by Mark Panfil

The fall is traditionally the time of year that the crops were harvested and people celebrated with parties, family dinners — and barn dances! Well, bluegrass is still is a part of that tradition. Live bluegrass has appeared and continues to appear at several fall craft shows and square dances.

But first a recap:

Hopefully you had a chance to see the Yonder Mountain String Band at the Tralf on Oct. 16 and Tony Trischka and his band on Oct .25. They’re two very highly respected national bluegrass acts.

The winners of the International Bluegrass Music Awards were announced earlier this past month. Worth noting to Buffalo audiences would be Billy Strings being named bluegrass guitar player of the year. He was a featured artist at the Cobblestone Music Festival this summer in Buffalo.

Also, Joe Mullins and the Radio Ramblers received Entertainers of the year. Joe and his band recently played the Higher Mountain concert series in Clarence Center, N.Y. His latest CD is entitled “For The Record” and is an excellent project that includes a collaboration with Del McCoury on the song “The Guitar Song.”

Another winner who has recently been hosted in the Clarence Center Concert Series is the band Sideline, which won song of the year with its original song “Thunder Dan.”

Coming up in November you can square dance to live bluegrass for free at Wayside Presbyterian church in Hamburg on Friday, Nov. 1, , starting at 7 p.m. with Creek Bend.

The next night, Creek Bend travels to Niagara County to the Community Fellowship Church in Gasport for a concert and dinner, open to the public. The Bluegrass All-Stars play every first and third Thursday’s of the month at the Sportsmen’s Tavern, starting at noon for bluegrass lunch. (that’s TONIGHT if you’re looking at the web version of the JAM on the day it goes online).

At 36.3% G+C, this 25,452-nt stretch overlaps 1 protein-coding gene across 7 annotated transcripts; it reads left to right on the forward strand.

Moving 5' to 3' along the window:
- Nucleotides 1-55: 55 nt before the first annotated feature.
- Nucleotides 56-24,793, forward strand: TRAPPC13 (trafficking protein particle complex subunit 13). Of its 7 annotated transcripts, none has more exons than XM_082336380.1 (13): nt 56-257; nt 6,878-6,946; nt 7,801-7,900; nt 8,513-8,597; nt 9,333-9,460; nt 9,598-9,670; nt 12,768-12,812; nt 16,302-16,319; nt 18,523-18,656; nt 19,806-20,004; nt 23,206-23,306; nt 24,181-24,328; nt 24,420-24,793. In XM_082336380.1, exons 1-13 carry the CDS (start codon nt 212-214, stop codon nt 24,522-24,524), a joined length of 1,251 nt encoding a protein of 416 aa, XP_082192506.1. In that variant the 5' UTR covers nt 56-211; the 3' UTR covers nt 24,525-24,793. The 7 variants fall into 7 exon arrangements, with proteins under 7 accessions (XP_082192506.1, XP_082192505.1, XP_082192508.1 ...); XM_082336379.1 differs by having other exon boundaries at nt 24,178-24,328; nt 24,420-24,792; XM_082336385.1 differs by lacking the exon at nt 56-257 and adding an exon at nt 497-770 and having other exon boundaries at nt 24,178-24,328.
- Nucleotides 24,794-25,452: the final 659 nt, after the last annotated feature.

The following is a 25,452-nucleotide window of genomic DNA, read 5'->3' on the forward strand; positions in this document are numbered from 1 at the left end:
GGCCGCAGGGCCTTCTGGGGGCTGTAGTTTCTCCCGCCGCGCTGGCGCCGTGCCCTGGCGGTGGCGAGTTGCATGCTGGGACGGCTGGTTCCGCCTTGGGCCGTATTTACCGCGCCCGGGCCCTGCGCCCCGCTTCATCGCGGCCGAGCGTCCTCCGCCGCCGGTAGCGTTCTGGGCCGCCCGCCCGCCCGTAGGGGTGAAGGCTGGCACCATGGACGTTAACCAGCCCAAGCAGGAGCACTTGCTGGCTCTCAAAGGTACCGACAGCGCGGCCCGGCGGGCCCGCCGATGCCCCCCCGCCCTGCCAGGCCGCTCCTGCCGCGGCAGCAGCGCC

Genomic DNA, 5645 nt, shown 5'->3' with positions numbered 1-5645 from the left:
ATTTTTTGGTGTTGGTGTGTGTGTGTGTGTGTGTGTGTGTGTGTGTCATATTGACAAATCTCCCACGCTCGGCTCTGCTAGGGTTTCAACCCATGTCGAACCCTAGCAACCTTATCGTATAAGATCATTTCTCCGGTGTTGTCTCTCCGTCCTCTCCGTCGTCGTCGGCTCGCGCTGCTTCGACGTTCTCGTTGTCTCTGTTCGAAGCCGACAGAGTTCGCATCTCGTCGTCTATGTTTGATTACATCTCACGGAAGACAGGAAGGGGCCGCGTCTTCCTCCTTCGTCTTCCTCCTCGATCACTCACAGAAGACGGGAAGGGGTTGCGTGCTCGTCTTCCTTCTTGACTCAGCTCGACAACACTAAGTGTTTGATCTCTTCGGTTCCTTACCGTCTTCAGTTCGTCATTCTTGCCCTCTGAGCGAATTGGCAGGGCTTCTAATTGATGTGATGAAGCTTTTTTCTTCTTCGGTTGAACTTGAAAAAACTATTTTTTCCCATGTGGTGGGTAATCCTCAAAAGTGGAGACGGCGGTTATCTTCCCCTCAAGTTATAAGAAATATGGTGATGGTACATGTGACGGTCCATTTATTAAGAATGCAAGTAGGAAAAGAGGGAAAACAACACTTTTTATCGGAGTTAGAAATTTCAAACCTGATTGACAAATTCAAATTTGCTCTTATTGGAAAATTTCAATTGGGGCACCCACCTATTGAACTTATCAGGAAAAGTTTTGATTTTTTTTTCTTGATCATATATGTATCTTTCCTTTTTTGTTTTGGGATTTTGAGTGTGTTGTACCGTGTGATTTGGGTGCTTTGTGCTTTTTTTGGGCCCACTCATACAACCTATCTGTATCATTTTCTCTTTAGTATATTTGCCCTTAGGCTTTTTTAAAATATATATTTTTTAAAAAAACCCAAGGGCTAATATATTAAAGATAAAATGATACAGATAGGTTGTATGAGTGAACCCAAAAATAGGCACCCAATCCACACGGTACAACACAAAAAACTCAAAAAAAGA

Mark Panfil at the SAMF Awards Show.

On a personal note, I would like to acknowledge and publicly thank the Sportsmen’s Americana Music Foundation for naming me the Educator of the Year at the awards ceremony in October.

The SAM Foundation supports many local programs teaching kids and adults how to play Americana music. They have brought guitar instruction to veterans and blues harmonica for kids at the West Falls Center for the Arts, helped the Buffalo Bluegrass Youth Ensemble bring in guest master artists, sponsored fiddle master classes at the Buffalo Niagara Heritage Village, organized and supported Rock and Blues classes at the International Preparatory School at Grover Cleveland High School and brought folk music to kids at the Valley Community center in the First Ward. These are just some of the projects they organize and support. I’m proud to be a small part of this wonderful Foundation.

On the sad side, we lost two local bluegrass banjo players this past month. Dick Boehm, an attorney, avid sailor and Vietnam era vet who picked banjo and volunteered his time and talents to the Buffalo Bluegrass Youth Ensemble, passed away after a long illness.

The second was a banjo player born in Williamsville but who spent most of his adult musical life in the Chicago area. Mike Sweeney played five-string banjo, guitar, dobro and fiddle, with years of playing with the pros in Chicago before he moved back to Buffalo in 1989. He could be seen playing around Buffalo in pick-up bands and his regular band, Fools Like Us.

We salute these bluegrass musicians and send our thanks and condolences.

Remember, you can find local bluegrass jam sessions and 24/7 updates on local bluegrass music at www.BuffaloBluegrass.com.

Elmer Ploetz

Author Elmer Ploetz

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